About 4 weeks after bringing Griffin home, he got sick. On Friday he was coughing and seemed a little sick. I brought him to the small town vet by camp who gave me some antibiotics. By Sunday, his eyes were filled with pus and he looked terrible. When he climbed under the porch and refused to move, I started panicking. When I finally got him inside and he was so weak he couldn't walk, wouldn't eat and peed all over himself, I was in full panic mode. I had 3 options- I could bring him to the emergency vet in the next town over, bring him back to St. Paul to the emergency vet or wait a day and bring him to my vet (who specializes in bulldogs).
He made it through the night and the normally 3 hour drive took me just under two hours the next day. $300 worth of tests later, the vet shook her head and said she just didn't know what to say. Anything that could be wrong was and she wasn't sure what to say. She gave me some more antibiotics and told me to come back in three days. Dr. Jim (a well known bulldog specialist) would be available and he would be able to tell me if there was anything we could do for Griffin. Gently, she told me I needed to start preparing myself for the possibility he would need to be put to sleep.
3 days later, Griffin was slightly better, although still sick. The pneumonia had shut down his immune system, which allowed his eye to get infected. Antibiotics were helping but Dr. Jim told me he needed eye surgery that day. Without eye surgery, he would most definitely lose his eye (even with surgery, he might lose his eye) and would for sure die within the next few days. He was still so sick that going into surgery might kill him too. Dr. Jim showed me an X-Ray of Griffin's respiratory system and told me his trachea (the breathing tube) was so narrow it was like breathing through a straw. He had major lung damage and would be sick the rest of his life. He told me that I should consider taking him back to the former owner because Griffin's health problems were just beginning.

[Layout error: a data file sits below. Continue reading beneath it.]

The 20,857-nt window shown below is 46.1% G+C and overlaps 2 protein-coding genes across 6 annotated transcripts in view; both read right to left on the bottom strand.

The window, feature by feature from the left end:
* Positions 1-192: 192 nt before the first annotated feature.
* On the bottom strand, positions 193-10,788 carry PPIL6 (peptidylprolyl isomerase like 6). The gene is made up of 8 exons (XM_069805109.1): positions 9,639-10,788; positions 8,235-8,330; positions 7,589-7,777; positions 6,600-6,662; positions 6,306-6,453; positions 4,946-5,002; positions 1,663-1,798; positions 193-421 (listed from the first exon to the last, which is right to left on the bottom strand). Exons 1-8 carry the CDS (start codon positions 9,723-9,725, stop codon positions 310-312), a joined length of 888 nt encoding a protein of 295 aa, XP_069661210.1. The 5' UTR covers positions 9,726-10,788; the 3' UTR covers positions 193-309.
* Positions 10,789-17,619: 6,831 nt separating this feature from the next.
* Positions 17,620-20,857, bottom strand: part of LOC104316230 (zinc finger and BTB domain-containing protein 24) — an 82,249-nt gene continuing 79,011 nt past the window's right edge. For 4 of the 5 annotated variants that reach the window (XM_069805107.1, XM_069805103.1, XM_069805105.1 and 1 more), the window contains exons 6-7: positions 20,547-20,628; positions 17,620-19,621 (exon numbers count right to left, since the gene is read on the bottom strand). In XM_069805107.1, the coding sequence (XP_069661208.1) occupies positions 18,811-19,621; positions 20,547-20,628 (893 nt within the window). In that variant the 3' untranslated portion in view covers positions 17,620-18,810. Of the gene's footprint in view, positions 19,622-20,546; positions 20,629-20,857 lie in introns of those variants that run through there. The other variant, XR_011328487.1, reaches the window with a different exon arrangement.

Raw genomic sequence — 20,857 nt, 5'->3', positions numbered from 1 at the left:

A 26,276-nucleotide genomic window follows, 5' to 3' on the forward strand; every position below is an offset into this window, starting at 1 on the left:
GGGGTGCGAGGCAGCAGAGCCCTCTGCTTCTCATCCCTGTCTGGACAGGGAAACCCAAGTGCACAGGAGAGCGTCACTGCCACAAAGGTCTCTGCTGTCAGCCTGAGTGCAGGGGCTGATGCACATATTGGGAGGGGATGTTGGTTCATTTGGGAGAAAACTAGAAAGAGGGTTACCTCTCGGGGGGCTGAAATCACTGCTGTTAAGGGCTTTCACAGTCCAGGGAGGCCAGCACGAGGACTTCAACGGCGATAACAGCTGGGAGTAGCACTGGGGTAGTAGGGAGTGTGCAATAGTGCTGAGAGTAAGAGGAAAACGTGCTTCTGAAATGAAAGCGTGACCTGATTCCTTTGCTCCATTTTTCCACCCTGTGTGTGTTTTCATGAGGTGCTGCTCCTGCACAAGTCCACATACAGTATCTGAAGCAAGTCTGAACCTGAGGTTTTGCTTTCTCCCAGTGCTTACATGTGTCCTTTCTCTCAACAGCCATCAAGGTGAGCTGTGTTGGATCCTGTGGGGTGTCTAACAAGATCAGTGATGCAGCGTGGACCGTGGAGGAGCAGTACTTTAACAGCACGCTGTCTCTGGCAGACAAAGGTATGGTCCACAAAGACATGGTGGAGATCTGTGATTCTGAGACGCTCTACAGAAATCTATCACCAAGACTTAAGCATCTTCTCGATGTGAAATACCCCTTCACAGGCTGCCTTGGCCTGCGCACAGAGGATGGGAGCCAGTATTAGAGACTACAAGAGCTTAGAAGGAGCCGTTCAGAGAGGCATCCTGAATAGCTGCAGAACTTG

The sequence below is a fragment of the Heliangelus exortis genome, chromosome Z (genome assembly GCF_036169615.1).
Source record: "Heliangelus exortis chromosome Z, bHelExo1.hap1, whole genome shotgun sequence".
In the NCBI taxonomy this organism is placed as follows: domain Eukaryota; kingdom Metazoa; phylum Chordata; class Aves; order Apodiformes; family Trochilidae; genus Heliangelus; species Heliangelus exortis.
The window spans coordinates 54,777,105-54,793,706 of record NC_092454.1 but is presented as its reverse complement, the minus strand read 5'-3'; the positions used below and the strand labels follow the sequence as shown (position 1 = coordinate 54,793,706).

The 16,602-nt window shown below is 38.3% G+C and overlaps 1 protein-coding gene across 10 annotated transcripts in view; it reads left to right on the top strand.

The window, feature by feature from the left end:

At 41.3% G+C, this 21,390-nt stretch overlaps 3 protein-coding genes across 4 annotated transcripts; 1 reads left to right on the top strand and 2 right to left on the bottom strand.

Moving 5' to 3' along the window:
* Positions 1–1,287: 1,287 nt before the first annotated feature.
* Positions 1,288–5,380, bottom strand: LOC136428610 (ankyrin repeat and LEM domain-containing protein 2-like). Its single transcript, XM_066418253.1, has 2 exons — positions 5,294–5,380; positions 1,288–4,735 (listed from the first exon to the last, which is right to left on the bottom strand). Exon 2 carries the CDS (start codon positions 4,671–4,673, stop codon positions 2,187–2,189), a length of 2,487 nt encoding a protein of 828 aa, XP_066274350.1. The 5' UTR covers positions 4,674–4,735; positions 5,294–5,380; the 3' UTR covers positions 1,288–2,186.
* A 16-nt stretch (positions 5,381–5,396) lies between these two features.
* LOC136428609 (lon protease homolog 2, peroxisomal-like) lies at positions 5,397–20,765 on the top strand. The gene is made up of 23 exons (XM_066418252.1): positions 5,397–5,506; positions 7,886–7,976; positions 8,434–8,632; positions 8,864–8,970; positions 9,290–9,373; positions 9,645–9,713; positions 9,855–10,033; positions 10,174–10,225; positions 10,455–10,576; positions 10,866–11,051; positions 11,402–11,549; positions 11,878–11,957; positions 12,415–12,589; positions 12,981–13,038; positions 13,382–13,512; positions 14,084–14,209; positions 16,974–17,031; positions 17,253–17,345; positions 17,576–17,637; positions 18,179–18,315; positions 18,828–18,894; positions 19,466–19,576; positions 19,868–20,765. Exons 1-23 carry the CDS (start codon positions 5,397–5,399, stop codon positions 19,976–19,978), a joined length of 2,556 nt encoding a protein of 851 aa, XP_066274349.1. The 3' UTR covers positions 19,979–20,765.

|The vet has a statue that looks just like Olivia. This was the day|
I took Griffin to find out if we would have to put him to sleep or not.
As we waited to check in, he rested his head on her head.
Griffin made it through surgery and over the next few days, made a solid recovery. When the course of antibiotics ended, he immediately got sick again, but luckily, the vet was able to call in a prescription and once he was back on medication, he was fine.We made it though the summer and I was feeling good about Griffin's prognosis. In September, he had another surgery to repair some of the damage to his eye from the first surgery. He was still on antibiotics, but doing well.
That morning, I called bulldog rescue and found out that he wasn't adoptable. They suggested I contact Dr. Jim to see what he would recommend. He told me our last chance was to do palate surgery. Most dogs, even dogs as sick as Griffin come out of palate surgery and never get sick again.
I gasped as if he had punched me in the stomach. I didn't even want to pay $50 more, much less $1300. He told me he knew I was at my wits end and I'd done a lot for Griffin and that we just needed to get him healthy. He offered to do the surgery for $700. Still a lot of money, but manageable. I didn't have any other choice- I didn't want to get rid of him, but I couldn't continue with him being constantly sick.
Two weeks after surgery, we took the dogs to the dog park. Usually one person had to hang back with Griffin because he was a pretty slow walker. This time, he took off running, actually sprinting. Danny and I looked at each other in shock. It was like he was a different dog.
Griffin's been off of antibiotics for almost 2 months now and he hasn't been sick once. He runs, he plays, he chases a ball with Olivia, he's active and happy. It's like a miracle and I am amazed at the physical change I see in him. I still worry there will be more hurdles, but for the time being, he's a playful, lovable 2 year old puppy.